The Human Condition Articles
As the grandfather in The Princess Bride says to his grandson (who complained "it wouldn't be fair!"), "Who says that life is fair, where is that written?". Truer words were never spoken, but we CAN take action to even things up a little.
The hardest thing for me to see (and I think the most unfair) is when children are subjected to horrible things, through no doing or fault of their own; rather by virtue of where and to whom they were born.
Now, let's go change some lives...
Where I’m from we like to put people’s minds at rest by telling them: “She’ll be right mate!” Our way of saying don’t worry.
You might love to book a time to swim amongst the dolphins, but we prefer to swim amongst the sharks. Well that is the perception from the outside looking in. Is it just the laconic spirit of our nation, or is it simply that sharks really are not a big worry for a sun and surf loving country?
A lot of worry is based on unrealised concern and can really drain you. It can bring you to a point of obsessing that pushes everything else into the background. A lot of times it can be downright irrational, what you are worrying about. In fact, not looking more closely at your pet worry leaves you ignorant of the true facts about that worry.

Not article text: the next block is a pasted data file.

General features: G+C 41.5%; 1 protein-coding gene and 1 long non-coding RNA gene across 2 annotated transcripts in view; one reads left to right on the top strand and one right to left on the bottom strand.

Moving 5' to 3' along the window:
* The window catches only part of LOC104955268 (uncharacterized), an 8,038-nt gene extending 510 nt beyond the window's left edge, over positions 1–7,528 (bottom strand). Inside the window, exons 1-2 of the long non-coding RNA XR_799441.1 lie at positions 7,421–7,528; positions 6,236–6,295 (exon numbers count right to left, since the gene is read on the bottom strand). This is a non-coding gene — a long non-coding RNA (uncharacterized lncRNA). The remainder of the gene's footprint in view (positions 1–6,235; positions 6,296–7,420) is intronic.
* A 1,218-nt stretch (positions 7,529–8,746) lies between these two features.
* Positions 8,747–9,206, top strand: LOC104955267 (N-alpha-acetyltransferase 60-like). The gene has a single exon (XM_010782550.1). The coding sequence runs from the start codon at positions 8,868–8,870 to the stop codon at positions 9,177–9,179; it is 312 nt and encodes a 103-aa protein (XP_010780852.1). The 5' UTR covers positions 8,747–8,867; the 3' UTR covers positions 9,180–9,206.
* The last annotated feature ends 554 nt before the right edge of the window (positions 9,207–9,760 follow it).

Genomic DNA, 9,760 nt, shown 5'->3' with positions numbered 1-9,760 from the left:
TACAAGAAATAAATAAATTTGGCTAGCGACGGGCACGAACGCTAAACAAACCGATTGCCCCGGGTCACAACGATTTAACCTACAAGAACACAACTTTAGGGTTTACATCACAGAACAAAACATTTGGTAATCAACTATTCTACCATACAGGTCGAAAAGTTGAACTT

Does it concern you that your name one day will fade from peoples’ lips and memories? That your life had very little impact on?
I was shocked to look up the definition of “Legacy” and read: “an amount of money or property left to someone in a will.” As in: "my grandmother died and unexpectedly left me a small legacy." Here was I thinking of grandiose things left to you like:
- Grandma’s Secret Sauce recipe (think Colonel Sanders)
- The Solution to the Riemann Hypothesis
- A fleet of rare and vintage cars
In an article in The Guardian: “Ten of the Strangest Wills of All Time”, people used their will as a romantic gesture (a rose every day to someone’s wife). A way of lashing out at one’s family ($110 million not to be distributed until 21 years after the death of their last surviving grandchild). Or what best could be described as a mindless act (a fortune left to 70 strangers randomly chosen from a phone book).
So, you think kids should have a 'fair go', regardless of their background?